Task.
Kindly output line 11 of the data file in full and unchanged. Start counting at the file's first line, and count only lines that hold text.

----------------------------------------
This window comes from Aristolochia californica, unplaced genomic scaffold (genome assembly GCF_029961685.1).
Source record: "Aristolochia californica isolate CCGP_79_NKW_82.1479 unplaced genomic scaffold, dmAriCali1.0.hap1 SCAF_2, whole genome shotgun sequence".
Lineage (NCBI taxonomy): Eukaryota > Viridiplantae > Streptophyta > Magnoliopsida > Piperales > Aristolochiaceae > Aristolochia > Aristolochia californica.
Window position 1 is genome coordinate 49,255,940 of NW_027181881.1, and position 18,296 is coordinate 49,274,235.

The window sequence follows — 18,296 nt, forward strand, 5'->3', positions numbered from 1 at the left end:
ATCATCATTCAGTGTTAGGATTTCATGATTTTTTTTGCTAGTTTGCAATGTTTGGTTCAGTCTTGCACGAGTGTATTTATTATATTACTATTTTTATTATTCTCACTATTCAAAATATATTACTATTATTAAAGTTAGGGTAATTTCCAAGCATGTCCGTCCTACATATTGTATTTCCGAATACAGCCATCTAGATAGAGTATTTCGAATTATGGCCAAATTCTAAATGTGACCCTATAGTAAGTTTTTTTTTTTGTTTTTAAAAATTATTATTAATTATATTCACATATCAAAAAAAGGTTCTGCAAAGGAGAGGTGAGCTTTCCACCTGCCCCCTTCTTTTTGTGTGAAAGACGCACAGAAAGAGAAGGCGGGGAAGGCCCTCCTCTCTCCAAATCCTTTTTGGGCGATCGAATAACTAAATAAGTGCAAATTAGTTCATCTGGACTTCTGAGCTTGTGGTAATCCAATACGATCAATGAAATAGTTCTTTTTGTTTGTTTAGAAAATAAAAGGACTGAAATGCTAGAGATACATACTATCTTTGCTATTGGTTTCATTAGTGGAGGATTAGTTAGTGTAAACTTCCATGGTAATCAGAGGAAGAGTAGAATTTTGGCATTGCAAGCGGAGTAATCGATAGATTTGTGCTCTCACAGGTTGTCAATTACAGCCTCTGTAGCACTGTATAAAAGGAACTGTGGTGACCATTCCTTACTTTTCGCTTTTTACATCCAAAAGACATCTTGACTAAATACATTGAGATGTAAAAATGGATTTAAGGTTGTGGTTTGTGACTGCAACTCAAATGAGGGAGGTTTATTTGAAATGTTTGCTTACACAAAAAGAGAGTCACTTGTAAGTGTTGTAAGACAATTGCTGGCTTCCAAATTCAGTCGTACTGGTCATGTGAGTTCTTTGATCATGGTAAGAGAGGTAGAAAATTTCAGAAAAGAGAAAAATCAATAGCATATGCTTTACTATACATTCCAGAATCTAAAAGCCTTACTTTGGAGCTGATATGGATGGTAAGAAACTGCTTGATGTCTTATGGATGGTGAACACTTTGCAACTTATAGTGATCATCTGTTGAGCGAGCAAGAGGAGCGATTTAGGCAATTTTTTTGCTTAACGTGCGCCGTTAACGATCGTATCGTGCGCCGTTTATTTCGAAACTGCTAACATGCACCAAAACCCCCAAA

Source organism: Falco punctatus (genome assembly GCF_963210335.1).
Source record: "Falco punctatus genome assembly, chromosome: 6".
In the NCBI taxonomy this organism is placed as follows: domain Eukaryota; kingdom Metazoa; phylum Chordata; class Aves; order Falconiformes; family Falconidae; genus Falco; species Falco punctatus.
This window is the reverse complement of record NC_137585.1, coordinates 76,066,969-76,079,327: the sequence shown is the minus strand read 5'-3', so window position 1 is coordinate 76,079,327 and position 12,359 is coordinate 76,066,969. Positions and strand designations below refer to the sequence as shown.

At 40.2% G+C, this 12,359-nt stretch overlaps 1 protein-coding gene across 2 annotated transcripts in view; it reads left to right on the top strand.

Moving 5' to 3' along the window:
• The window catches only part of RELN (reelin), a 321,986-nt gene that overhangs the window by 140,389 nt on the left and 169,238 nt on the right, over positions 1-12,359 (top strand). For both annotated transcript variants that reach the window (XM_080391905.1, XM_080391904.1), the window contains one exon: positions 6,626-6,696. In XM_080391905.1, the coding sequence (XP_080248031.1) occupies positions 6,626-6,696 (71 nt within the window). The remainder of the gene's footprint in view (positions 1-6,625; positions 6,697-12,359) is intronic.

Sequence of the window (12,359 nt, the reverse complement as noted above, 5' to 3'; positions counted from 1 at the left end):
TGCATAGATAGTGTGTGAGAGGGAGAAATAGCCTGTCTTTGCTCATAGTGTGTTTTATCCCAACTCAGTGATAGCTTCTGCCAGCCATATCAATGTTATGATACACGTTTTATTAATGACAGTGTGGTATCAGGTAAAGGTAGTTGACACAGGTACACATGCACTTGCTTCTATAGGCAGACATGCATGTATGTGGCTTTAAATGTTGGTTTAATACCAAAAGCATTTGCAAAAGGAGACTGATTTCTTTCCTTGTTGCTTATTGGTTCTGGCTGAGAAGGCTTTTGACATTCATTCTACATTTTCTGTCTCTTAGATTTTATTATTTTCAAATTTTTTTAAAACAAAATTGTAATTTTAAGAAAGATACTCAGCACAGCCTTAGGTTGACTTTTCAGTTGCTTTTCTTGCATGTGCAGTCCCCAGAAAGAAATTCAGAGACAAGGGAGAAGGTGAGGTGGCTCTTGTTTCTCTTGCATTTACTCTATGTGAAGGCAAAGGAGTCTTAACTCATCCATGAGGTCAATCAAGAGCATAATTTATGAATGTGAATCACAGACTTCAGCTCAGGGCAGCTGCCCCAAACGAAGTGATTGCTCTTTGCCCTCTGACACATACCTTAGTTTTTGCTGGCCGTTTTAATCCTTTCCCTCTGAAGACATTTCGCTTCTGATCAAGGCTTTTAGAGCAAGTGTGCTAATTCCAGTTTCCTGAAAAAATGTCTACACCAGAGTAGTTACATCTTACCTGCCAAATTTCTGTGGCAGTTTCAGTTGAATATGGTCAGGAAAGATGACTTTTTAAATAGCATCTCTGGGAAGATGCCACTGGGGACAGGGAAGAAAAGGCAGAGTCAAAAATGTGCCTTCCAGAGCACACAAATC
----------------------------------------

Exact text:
At 40.2% G+C, this 12,359-nt stretch overlaps 1 protein-coding gene across 2 annotated transcripts in view; it reads left to right on the top strand.